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Tuesday, October 23, 2012

BBC Director-General Regrets Dropped Sexual Abuse Investigation

BBC Director-General George Entwistle spoke before the House of Commons culture committee on Tuesday to say that he did not believe pressure from the public broadcaster’s upper management had led to a report on abuse claims against former presenter Jimmy Savile being dropped. “There is no question that what Jimmy Savile did and the way the BBC behaved in the years – the culture and practices of the BBC seems to allow Jimmy Savile to do what he did – will raise questions of trust for us and reputation for us”, said Entwistle, adding that “this is a gravely serious matter and one cannot look back at it with anything other than horror”. A criminal investigation is currently under way into allegations of sexual abuse by Savile, who died last year and is believed to have abused girls and boys over a 40-year period. The police have described him as a predatory sex offender.

Obama Takes the Foreign Policy Debate with ‘Horses and Bayonets’

Monday night’s presidential debate on foreign policy between incumbent U.S. President Barack Obama and Republican candidate Mitt Romney exposed little difference between them on key issues and highlighted a common denial of weakening American influence, with the United States mentioned as the “one indispensable nation”. The zinger of the evening came courtesy of President Obama, who countered Romney’s assertion that the U.S. Navy was “smaller now than at any time since 1917″ by saying that “we also have fewer horses and bayonets, because the nature of our military has changed”. Nearly half of those polled by CNN said the Democratic incumbent won the debate.

Qatari Emir Becomes First Head of State to Visit Gaza Under Hamas Rule

The Emir of Qatar, Sheikh Hamad bin Khalifa al Thani, has become the first head of state to visit Gaza since Hamas took power in 2006 after winning democratic elections. The Emir entered the Gaza Strip from Egypt at the Rafah border crossing. Much of his visit is centred around an investment programme worth US$ 400 million that includes a housing development on land formerly occupied by an Israeli settlement and the construction of new roads. Hamas welcomed the visit, with leader Ismail Haniyeh thanking the Emir for “his brave decision” and wishing that he would return to another visit “in the freed Jerusalem”. The Emir’s visit also marks a break in the international isolation of Gaza. Governments had preferred to maintain relations with rival faction Fatah, in the West Bank, as the sole representative of the Palestinian people.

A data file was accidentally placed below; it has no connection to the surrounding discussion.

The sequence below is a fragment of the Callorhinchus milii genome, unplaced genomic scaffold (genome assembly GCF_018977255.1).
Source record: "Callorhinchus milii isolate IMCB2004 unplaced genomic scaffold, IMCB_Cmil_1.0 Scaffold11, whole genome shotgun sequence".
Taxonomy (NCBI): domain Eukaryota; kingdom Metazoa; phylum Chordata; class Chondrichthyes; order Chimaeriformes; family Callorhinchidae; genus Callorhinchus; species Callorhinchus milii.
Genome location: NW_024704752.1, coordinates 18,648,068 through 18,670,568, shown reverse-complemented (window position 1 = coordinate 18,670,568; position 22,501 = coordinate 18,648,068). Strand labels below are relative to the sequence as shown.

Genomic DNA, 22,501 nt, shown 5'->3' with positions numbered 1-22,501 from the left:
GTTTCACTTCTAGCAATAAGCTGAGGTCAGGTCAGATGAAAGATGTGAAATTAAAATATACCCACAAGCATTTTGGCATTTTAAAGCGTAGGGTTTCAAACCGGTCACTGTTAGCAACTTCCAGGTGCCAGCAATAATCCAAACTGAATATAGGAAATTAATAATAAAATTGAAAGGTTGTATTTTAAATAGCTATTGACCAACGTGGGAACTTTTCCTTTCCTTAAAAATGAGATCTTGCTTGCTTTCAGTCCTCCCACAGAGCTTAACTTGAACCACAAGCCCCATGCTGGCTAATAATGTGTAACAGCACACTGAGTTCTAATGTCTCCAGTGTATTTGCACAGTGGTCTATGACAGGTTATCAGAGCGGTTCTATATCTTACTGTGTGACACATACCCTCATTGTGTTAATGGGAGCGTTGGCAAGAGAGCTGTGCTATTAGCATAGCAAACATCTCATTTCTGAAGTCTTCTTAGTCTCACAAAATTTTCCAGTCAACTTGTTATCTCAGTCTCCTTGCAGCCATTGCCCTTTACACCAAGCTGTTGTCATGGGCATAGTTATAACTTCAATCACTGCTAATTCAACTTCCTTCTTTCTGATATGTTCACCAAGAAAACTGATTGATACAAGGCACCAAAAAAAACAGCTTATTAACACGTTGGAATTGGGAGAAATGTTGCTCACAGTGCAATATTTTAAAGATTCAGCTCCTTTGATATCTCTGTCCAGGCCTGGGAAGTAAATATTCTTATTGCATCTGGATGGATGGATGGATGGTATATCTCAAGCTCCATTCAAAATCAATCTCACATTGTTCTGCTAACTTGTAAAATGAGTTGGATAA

Iceland Approves Crowdsourced Constitution, Strenghtens Natural Resource Control

Voters in Iceland have voted for their constitution to be based on a draft created by a specially-appointed panel of 25 citizens, effectively endorsing a crowdsourced basic law as a substitute for their current legislation. The panel used a website, Twitter and Facebook to communicate with the public, receiving nearly 4,000 comments and 370 suggestions in the process. Approximately 49 percent of those registered to vote participated in the referendum on Sunday, with 66 percent backing the adoption of the new draft. Another of the six questions posed by the referendum asked Icelanders if they wanted natural resources that were not privately owned to be declared national property. This is a contentious topic in the island and foreign investors frequently face protests from residents who are against their plans, such as the case of a Canadian company that agreed to reduce its stake in a geothermal plant in 2011. More than 82 percent of voters agreed with the measure. Prime Minister Jóhanna Sigurðardóttir praised the vote, saying that she was “very proud that the people should send parliament such an unreserved message”.

Iran Using Gold to Carry Out Trade Despite Economic Sanctions

Iran has managed to skirt the economic sanctions imposed because of its disputed nuclear programme by using nearly US$ 2 billion worth of gold in August alone, according to Turkish trade data revealed by the Reuters news agency. Couriers carrying gold bullion travel from Istanbul to Dubai, where it is later shipped on to Iran. The country uses physical gold to get around the restrictions that prevent it from using SWIFT, a worldwide messaging system that is used to arrange transfers of money. Iran needs such transfers to carry out its international trade, but it now resorts to physical gold in order to make payments. A Dubai trader interviewed by Reuters said that “every currency in the world has an identity, but gold means value without identity”. The gold is shipped from Turkey through the United Arab Emirates so that Iran can avoid publicity of the scheme.

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